Last week, Noah painted with watercolors on wet paper for the first time. We have been painting together since he was very little, but we have not used watercolors before since he was so young. I decided to do a good bit of reading about how to properly paint with watercolors with a young child in several of my Waldorf books prior to our first time painting. I am glad I did because a lot more went into the prep work and process for using watercolors properly with a young child than I would have expected (see steps below). I ordered blue Stockmar watercolors online as well as high quality watercolor paper. I would highly recommend getting good quality watercolors and paper. It made the experience that much better. I also read that it is a good idea to start with just one color at a time with a young child (blue, yellow or red) because it helps the child fully learn about each color. Then, slowly start using two and three colors together, and the child will layer the colors next to each other instead of layering the colors on top of each other. I loved watching Noah use his blue watercolors for the first time. The blue color flowed and shimmered through the wet paper. It was truly beautiful.
Now for the steps on how to paint with watercolors:
I first prepared the watercolor paper by rounding the edges.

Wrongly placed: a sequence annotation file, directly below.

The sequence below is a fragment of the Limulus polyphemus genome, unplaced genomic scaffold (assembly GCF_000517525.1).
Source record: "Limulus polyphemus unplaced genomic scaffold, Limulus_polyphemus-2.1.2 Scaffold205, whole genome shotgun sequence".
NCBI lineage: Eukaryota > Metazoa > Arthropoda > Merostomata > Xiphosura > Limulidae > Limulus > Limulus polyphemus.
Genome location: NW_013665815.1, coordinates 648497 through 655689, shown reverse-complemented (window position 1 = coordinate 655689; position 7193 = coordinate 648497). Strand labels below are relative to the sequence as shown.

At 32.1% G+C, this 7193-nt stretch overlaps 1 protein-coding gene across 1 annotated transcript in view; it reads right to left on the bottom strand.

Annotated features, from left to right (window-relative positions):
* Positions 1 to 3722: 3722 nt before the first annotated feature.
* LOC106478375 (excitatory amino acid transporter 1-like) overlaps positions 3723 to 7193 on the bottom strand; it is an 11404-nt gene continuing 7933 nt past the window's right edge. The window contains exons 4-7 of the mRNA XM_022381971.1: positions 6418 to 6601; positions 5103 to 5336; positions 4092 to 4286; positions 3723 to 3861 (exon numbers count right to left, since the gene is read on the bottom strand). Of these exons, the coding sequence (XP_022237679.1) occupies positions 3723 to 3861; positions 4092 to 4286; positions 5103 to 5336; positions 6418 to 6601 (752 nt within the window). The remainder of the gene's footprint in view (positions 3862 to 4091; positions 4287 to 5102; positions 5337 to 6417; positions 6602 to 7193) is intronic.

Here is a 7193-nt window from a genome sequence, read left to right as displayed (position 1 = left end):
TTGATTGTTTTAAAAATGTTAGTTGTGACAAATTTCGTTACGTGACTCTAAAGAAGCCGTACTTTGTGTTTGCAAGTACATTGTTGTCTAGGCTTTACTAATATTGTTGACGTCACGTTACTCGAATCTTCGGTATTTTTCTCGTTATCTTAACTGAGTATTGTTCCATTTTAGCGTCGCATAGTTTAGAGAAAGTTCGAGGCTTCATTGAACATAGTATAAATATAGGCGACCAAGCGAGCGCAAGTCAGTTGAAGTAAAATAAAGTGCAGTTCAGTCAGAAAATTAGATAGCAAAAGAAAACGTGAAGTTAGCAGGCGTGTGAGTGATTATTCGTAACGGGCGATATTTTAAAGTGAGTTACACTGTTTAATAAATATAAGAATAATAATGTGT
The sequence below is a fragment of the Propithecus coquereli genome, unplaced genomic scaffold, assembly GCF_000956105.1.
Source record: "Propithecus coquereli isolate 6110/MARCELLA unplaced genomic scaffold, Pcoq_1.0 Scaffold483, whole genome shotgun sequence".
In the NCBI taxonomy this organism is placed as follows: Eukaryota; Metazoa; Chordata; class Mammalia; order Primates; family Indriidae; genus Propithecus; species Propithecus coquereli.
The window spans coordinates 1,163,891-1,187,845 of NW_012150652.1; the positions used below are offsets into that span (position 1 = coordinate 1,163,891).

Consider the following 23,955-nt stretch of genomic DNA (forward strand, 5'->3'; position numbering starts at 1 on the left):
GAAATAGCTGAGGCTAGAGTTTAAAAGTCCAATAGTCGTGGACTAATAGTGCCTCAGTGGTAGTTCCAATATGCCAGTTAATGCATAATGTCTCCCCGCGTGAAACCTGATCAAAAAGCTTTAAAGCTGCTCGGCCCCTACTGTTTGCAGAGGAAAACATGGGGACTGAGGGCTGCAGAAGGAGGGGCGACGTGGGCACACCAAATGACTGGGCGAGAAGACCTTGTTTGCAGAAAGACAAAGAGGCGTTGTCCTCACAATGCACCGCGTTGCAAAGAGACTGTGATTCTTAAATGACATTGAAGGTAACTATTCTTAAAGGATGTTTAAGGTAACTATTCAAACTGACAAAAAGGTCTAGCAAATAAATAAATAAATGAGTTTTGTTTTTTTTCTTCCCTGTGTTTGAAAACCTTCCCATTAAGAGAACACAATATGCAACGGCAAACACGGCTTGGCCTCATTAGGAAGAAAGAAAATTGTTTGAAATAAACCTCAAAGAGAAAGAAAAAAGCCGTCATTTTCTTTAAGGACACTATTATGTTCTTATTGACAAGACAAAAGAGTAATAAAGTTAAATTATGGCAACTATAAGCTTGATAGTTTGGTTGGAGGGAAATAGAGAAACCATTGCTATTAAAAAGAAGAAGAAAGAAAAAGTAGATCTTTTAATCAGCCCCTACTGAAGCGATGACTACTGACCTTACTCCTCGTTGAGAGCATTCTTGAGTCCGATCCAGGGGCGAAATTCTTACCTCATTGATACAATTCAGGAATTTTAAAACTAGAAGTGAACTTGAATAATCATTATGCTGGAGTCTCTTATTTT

I read that the rounded form is more suitable for the young
child than the square geometric form because it frees the child
from painting around the outline of the paper.
Then, I soaked the paper in water on a cookie sheet.
Next, I added a little bit of blue watercolor to a jar
and diluted it with water to make a light-syrup
I poured a small about of the blue watercolor into
a glass bowl for Noah to paint with.
All ready for Noah.
Before your child starts painting it is important
to wipe the wet paper off with a sponge. You don't
want the paper too wet (ours was a bit too
wet this time because the blue color puddled a bit.)
Noah enjoyed using the sponge though. ;)
Noah seemed to really enjoy using his blue watercolors and talked about it the rest of that day. I do feel that the older Noah gets the more he will get out of painting with watercolors. I would recommend it more for children probably closer to 3 or 4 years old. However, Noah did enjoy it, and said he wants to do it again. Happy painting!